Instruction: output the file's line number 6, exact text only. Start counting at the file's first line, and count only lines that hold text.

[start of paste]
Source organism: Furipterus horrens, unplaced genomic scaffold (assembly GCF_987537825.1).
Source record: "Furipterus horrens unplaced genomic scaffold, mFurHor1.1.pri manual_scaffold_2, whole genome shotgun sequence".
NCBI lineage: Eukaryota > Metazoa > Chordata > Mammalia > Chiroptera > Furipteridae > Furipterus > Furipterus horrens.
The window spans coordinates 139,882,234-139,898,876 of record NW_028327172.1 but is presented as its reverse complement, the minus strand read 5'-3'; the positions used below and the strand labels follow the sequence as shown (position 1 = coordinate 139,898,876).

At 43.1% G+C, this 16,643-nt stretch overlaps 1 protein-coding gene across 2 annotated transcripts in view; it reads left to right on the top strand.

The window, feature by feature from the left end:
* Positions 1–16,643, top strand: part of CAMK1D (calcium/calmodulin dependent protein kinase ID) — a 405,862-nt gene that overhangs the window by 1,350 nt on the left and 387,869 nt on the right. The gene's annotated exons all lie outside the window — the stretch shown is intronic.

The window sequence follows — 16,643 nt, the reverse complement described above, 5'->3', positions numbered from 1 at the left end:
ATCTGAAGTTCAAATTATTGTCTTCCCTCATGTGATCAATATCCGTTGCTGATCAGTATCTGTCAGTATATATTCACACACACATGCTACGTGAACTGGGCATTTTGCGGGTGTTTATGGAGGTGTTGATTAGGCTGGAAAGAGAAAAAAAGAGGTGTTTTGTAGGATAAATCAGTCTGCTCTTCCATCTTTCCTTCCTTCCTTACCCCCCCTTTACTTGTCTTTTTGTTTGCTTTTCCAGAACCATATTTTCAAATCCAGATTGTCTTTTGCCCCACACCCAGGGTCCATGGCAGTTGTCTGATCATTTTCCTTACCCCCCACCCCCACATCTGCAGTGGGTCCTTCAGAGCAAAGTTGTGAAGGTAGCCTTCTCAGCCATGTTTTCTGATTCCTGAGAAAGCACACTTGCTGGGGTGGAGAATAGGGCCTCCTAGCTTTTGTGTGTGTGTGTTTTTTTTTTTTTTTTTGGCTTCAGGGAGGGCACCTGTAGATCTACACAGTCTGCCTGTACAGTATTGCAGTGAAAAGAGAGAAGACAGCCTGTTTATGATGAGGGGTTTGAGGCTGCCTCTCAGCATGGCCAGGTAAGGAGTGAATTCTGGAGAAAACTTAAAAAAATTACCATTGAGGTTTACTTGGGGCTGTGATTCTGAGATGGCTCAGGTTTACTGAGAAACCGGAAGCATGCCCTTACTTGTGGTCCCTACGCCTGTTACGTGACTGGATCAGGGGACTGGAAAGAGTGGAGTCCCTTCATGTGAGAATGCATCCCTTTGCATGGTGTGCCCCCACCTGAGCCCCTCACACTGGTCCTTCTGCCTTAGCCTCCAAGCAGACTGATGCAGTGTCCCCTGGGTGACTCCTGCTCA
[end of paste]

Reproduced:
The window, feature by feature from the left end: